problems developed due to vibrations during lift-off. A critical
meteoroid shield ripped off taking one of the craft's two solar
panels with it; a piece of the shield wrapped around the other
panel keeping it from deploying. Skylab was maneuvered so its
Apollo Telescope Mount (ATM) solar panels faced the Sun to
provide as much electricity as possible. Because of the loss of
the meteoroid shield, however, this positioning caused workshop
temperatures to rise to 52 degrees Celsius (126 degrees F). The
launch of Skylab 2 was postponed while NASA engineers, in an
intensive 10-day period, developed procedures and trained the
crew to make the workshop habitable. At the same time, engineers
"rolled" Skylab to lower the temperature of the
On the first launch, part
of Skylab fell off. It tore one solar panel. It wrapped around
the other panel so it could not open. The crew was supposed to
go up the next day. They had to wait until a way to solve these
problems was found. They flew to Skylab 11 days later. The first
thing they had to do was fix the problems.
Skylab 2 was launched on May 25,
1973 and landed on June 22, 1973. The mission duration
was 28 days, 50 minutes. This was the first manned mission
to Skylab. They
orbited the Earth 404 times, completed 392 experiment hours, and
carried out three spacewalks totalling six hours, 20 minutes.
The first Skylab crew were:
- Charles C. Conrad Jr.
- Paul J. Weitz
- Joseph P. Kerwin
task was to make repairs. These included positioning of a
parasol sunshade that cooled the inside temperatures to a more
comfortable 75˚F (23.8˚C). By June 4, 10 days after
launch, the workshop was fully operational, and the crew began
to conduct solar astronomy and Earth resources experiments,
medical studies, and student experiments. In the period up to
June 22, when the crew left for home,
Skylab was damaged during
launch on May 25, 1973, but the crew, veteran astronaut Conrad,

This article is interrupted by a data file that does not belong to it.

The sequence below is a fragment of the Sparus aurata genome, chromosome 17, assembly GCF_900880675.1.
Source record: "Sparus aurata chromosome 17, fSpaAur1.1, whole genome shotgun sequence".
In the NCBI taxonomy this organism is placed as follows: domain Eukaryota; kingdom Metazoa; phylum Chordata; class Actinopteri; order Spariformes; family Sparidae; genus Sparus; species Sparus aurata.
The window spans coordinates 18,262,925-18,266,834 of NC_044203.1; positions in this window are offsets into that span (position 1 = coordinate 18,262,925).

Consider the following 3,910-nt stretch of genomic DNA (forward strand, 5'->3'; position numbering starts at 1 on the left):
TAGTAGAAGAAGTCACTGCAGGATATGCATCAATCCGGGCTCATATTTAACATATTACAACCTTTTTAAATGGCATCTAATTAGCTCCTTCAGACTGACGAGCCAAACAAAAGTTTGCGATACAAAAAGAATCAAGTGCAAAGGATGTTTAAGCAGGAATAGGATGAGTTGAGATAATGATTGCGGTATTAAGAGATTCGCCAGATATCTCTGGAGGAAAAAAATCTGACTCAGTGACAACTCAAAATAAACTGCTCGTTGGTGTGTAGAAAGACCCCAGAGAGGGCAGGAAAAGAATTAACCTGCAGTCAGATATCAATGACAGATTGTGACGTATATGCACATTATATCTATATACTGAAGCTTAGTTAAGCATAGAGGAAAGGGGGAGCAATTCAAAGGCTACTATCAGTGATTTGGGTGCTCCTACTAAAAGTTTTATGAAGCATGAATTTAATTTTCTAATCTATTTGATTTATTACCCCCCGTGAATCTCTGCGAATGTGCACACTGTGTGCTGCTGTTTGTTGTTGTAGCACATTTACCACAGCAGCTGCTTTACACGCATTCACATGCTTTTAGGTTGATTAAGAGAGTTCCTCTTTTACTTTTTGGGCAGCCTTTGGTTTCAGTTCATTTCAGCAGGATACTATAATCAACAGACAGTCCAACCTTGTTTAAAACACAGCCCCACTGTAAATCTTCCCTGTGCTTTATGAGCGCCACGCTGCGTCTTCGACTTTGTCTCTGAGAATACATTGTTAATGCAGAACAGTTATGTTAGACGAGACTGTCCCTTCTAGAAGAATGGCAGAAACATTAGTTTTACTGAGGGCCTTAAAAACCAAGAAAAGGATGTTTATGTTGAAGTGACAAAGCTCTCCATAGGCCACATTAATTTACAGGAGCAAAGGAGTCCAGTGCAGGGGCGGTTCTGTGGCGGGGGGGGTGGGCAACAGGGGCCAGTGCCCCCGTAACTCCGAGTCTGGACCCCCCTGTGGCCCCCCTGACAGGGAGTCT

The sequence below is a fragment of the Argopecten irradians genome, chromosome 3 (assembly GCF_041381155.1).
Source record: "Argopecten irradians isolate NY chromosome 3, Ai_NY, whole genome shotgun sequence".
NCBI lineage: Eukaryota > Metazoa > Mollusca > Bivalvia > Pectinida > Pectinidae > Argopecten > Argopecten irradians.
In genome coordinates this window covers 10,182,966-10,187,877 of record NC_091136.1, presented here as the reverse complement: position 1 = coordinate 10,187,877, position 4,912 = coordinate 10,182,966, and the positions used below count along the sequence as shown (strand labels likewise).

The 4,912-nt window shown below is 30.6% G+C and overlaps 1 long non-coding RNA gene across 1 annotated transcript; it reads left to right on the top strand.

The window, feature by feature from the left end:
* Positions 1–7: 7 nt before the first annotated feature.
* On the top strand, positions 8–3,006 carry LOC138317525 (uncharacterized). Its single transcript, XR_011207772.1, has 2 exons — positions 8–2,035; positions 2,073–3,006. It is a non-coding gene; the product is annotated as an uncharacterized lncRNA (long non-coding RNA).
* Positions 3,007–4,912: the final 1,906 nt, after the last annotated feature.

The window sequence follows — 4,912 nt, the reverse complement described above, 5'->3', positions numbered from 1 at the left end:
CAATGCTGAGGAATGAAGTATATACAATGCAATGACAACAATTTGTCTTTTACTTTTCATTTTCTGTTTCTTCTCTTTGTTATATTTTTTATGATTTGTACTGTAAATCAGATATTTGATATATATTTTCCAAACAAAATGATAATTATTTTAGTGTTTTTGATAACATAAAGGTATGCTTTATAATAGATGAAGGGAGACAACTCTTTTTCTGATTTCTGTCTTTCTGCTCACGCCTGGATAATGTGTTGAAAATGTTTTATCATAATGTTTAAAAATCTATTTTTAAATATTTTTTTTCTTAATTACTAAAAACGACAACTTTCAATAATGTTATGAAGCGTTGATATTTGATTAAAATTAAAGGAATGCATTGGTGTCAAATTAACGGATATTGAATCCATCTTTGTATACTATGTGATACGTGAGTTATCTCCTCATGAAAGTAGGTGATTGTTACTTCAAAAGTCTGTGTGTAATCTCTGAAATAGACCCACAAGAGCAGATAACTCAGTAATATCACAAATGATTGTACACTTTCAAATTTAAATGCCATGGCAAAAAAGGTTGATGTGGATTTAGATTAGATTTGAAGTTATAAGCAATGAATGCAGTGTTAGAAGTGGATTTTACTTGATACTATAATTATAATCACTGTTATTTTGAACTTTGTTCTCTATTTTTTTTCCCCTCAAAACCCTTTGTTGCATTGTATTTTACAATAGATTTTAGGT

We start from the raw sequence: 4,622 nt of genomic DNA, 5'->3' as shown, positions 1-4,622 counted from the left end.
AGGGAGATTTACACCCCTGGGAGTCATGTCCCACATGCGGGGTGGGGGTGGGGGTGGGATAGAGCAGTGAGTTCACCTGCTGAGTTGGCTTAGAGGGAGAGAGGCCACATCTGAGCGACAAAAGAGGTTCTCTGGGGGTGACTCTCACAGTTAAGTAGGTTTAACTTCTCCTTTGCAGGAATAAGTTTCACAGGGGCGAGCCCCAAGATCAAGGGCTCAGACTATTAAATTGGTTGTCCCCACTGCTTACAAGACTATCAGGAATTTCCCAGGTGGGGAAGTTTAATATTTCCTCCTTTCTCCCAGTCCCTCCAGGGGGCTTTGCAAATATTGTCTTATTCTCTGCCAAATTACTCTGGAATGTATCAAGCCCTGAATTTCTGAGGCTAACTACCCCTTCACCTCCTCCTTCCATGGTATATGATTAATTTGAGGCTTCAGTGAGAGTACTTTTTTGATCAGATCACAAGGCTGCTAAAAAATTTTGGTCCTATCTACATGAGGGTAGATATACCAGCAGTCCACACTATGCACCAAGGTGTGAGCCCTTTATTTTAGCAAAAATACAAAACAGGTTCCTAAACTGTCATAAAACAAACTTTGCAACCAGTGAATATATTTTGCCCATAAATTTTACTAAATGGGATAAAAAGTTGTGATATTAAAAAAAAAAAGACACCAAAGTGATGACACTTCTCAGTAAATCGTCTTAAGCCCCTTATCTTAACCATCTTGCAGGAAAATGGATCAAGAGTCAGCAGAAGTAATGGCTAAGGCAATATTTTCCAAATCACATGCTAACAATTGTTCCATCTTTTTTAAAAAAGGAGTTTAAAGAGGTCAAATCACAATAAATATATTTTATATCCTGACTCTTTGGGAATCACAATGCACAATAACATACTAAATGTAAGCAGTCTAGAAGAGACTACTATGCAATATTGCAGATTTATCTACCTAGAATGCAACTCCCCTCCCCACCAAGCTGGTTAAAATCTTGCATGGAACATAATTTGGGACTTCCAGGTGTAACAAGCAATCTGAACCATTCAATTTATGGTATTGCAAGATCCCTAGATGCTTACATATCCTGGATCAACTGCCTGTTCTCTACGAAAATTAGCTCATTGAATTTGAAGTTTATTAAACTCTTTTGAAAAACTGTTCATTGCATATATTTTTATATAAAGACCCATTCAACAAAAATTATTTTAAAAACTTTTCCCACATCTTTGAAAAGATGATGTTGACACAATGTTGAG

Comdr. Joseph P. Kerwin (1932?nbsp; ), and
Comdr. Paul J. Weitz (1932?nbsp; ), all of
the navy, carried out EVA repairs, erected a heat-shielding
canopy over the exterior of the spacecraft, and freed a jammed
solar panel. Their flight lasted 28 days.
INSTALLED SOLAR SHIELD
"PARASOL" FROM SCIENTIFIC AIRLOCK RELEASED SOLAR ARRAY
WING ON EVA DOUBLED PREVIOUS LENGTH OF TIME IN SPACE
The first crew was launched 10
days later to fix the ailing station. The astronauts stretched
out the remaining solar panel and set up an umbrella-like
sunshade to cool the station.
Joe Kerwin was on the
first Skylab crew. He said that the first 2 weeks on the station
were very hard. They did not have enough power to run things.
They didnít even have enough power to make coffee! The crew
had to change their plans until everything was fixed. Once the
power was running, the crew could start the real work on Skylab.
Skylab 3 was launched on July
28, 1973 and landed on September 25, 1973. This was the second
Skyab maned mission. The mission duration was 59 days, 11 hours.
completed 858 Earth orbits and 1,081 hours of solar and Earth
experiments and carried out three spacewalks totalling 13 hours,
The second crew were:
- Alan L. Bean
- Jack R. Lousma
- Owen K. Garriott
early bout of motion sickness, they continued the work of the
previous crew. Garriott and Lousma deployed a second sun shield
during a spacewalk that lasted six and a half hours.
The second crew also had
a problem. On the way up, Jack Lousma looked out the window. He
thought he saw a nozzle floating by. It wasnít. It was a piece
of ice. That ice showed there was a problem. There was a leak in
the engine. Once the crew was on the station, another engine
started leaking. People on the ground were afraid that the crew
might not be able to come home. A rescue mission was planned.
Two astronauts would fly to Skylab to bring the crew back home.